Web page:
Wednesday, 19 June 2013

He Who Pays The Piper (Part 1 – Party Donations)

One of the main reasons for supporting independence is the lack of any prospect of meaningful reform within the UK.  Regardless of which side gets in, there are certain aspects of Westminster governance that simply will not change.  As this blog could conceivably become the longest on this site we’re going to split it into three bite sized parts: donations, outside interests and honours.

"I can't see anything wrong with the current system," every Westminster MP (probably)

All political parties in the UK rely on private donations to fund their operations.  Many people believe that changing this will result in the public paying for negative political campaigns and mud slinging however we can see that the current system isn’t working.  Let’s look at where Westminster’s money is coming from.  These numbers are from 2011 and look at funding going to the Conservative Party – the party of power at Westminster (source -

£1,384,070 from Hedge Funds
£1,305,806 from Financiers
£1,158,000 from Fund and Asset Managers
£0,607,771 from Banking
£0,565,400 from Private Equity
£0,473,253 from Trading, Broking and Dealing
£0,193,157 from Financial Services
£0,189,400 from Insurance

This means that more than £5,876,000 was paid to the ruling party at Westminster from individuals and groups from the City of London.  Should we be surprised to see that those working in these industries are enjoying vast increases to their wealth whilst everyone else struggles?

"It's called 'London style trickle down economics'...our loose change makes the system work!" every Westminster donor (probably)

But there is big money to be found from those outside the city.  Donors linked to ATOS, the company which administers £3 billion worth of government contracts to carry out Work Capability Assessments, have given £1.3 million in donations to the Conservatives.  We’re sure this is just a co-incidence, however the perception that policies and contracts can be bought through donations is one of the reasons why so many people are put off politics.  This is the sort of thing that won’t change in the UK but could change with independence.

And our funding questions aren’t restricted to the Conservative Party.  We saw in June this year the details of a businessman being advised by the Labour Party on how to dramatically reduce tax payments by changing the way he made his donation.  And there are other aspects to how and when donations are made that deserve scrutiny.  And for those of you are new to this subject, here’s a reminder of when Labour were in power...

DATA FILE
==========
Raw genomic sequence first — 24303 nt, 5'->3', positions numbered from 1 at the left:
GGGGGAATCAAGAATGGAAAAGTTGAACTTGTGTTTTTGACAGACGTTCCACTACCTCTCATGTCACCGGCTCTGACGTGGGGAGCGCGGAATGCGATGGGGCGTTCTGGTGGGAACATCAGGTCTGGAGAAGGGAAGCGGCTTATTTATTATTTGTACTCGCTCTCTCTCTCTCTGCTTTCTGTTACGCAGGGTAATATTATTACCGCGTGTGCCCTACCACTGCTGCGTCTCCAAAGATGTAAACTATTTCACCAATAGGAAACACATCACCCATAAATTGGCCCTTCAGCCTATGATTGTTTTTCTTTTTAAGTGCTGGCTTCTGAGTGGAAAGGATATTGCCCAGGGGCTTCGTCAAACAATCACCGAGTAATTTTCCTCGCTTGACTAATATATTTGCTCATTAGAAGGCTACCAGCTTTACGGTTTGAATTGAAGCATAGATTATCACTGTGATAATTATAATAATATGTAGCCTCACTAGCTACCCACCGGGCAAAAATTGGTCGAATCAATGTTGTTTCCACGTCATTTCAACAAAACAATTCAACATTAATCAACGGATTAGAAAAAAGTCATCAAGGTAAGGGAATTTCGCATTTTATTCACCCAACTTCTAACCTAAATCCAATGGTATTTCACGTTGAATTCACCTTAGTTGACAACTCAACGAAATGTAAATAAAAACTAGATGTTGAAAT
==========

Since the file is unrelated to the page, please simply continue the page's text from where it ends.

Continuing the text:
Many will argue that the examples we see above are not illegal.  We agree, and that is precisely the point.  These things will never be made illegal at Westminster unless a more convenient method of paying money to political parties is found.  And there’s a wider issue: are we expected to believe that these incredibly wealthy individuals and multi-national corporations are making these donations for purely altruistic reasons?

Mike Slade, Chief Executive of Helical Bar and significant donor to the Conservative Party, made this quote.  “You do run the thin line of someone saying: I’m only doing this to have access and influence, but that was what politics was always about.  It is a little unfair but there must be 20% truth in it”.

Is that the type of democracy we can have faith in?  According to the Bureau of Investigative Journalists, the Conservative Party had a scheme in place which allowed those who donated £50,000 or more a year a face to face meeting with David Cameron.  Once again this isn’t illegal, but it can’t be in line with the spirit of democracy.  (source -

"I, uh, approve of this system," Mayor Joe Quimby

Westminster is in the minority when it comes to party funding.  In Germany, 50% of political funding comes from the state, limiting how much influence any individual can have over policy whilst allowing smaller parties a chance to compete.  Canada allows no donations from businesses or trade unions, meaning that parties are funded by their members, a system which appears to work quite well.

In Scotland, we have the chance to put in place a fairer, more transparent system of party financing.  We can enshrine, in a written constitution, the principles by which we expect our elected officials to operate within, and ensure that the biggest policy shapers and influencers are the voters of Scotland.  If this is what you believe, then you have to vote ‘Yes’ in 2014

And if you’re still not convinced yet, then stay tuned for Part 2!
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